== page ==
José de Almada Negreiros: Drawing in Motion

Cinema itself marvelled at how cartoons could carry it up to the threshold of poetry. In the end, it was just cinema longingly reminiscing about its own beginnings. Because the origins of cinema are there, in early antiquity: in a time when discovering photography wasn’t even a dream yet, man already knew how to achieve movement through a succession of images. And so, weary of reality, cinema decided to reclaim its magic lantern.

José de Almada Negreiros, in his conference Desenhos Animados Realidade Imaginada [Cartoons, an Imagined Reality], 1938

About the event



Who filmed my being while I was dreaming me up?

But who wrote the plot
that I play as the character of myself?
Who made me the protagonist of a life I did not dream of?
Who filmed my being while I was dreaming me up?

José de Almada Negreiros, from the poem As Quatro Manhãs [The Four Mornings], 1935


Taking photographs with his imagination

Unsure as to the whereabouts of reality, the protagonist starts taking photographs with his imagination.

José de Almada Negreiros, in Nome de Guerra [War Name], 1938 (1925)


Movie stars

Art is always a transposition of reality, and it starts when reality is not imitated but rather imagined.

José de Almada Negreiros, in his conference Desenhos Animados Realidade Imaginada [Cartoons, an Imagined Reality], 1938


Blue square

All at once, on a sidewalk, the rainbow was a square down to the bottom of the X-rays beyond the transparent horse in a cinematographic continuity that outlined the sacredly epileptic feminine apology in sinuous heat all made of emphasis and seized reflexes. Whenever I stopped to contemplate the square from the perpendicular line of desire, light fell on the artificially slight stage of the naked triangle in a bluish feminine record. My eyes withdrew into a gasp brightened by flustered scandal and mad with reddish artifice. When I went back again there was a registered letter addressed to me.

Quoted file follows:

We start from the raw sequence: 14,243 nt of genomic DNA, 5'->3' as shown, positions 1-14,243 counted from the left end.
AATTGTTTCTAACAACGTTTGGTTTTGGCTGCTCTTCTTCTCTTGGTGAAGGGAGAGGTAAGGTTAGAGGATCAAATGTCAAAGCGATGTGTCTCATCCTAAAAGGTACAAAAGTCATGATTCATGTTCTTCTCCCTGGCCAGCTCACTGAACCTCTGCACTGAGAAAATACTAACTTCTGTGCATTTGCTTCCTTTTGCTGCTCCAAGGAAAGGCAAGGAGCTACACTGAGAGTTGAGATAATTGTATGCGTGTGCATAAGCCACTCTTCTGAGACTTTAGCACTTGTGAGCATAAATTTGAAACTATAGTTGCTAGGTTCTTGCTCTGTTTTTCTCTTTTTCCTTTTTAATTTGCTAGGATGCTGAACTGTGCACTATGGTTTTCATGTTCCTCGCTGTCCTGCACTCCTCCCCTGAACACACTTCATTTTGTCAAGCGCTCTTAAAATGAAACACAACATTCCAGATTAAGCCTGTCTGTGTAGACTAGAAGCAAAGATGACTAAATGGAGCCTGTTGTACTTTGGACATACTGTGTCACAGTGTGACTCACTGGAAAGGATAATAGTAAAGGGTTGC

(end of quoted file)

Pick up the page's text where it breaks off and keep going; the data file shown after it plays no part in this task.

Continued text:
A blue square was all it contained.

José de Almada Negreiros, from the short-story K4 O Quadrado Azul [K4 The Blue Square], 1917



THE FEMALE PUPPET – After a long time of hearing nothing around me, after the drum beat had become very faint and distant… I would open my eyes ever so slightly, without being seen by anyone… and I would understand everything… Then I would try very slowly to move one of my fingers, no matter which, and it would move! […]
THE MALE PUPPET – Why are you speaking so low?
THE FEMALE PUPPET – (Whispering.) Shush!… It’s because of the Man… Poor fellow, if he knew we can move!… Have you ever given a serious thought to that? One day, by mistake, you may be thinking that the Man is not around, and it turns out that he’s watching you! How awful!!! I can’t even think of it!
THE MALE PUPPET – Bah! If the Man would see me move, he would think he was dreaming… he wouldn’t believe it…

José de Almada Negreiros, from the play Antes de Começar [Before the Beginning], 1921


Imagined reality

I draw, I write, I sculpt, I do stained glass, I dance, I do theatre, I do cinema, and, if my art doesn’t speak through any of these voices, what can we do then? Just pretend that I’m already dead – and that I left behind these posthumous works…

José de Almada Negreiros interviewed by Luís de Oliveira Guimarães, 1942


Magic lantern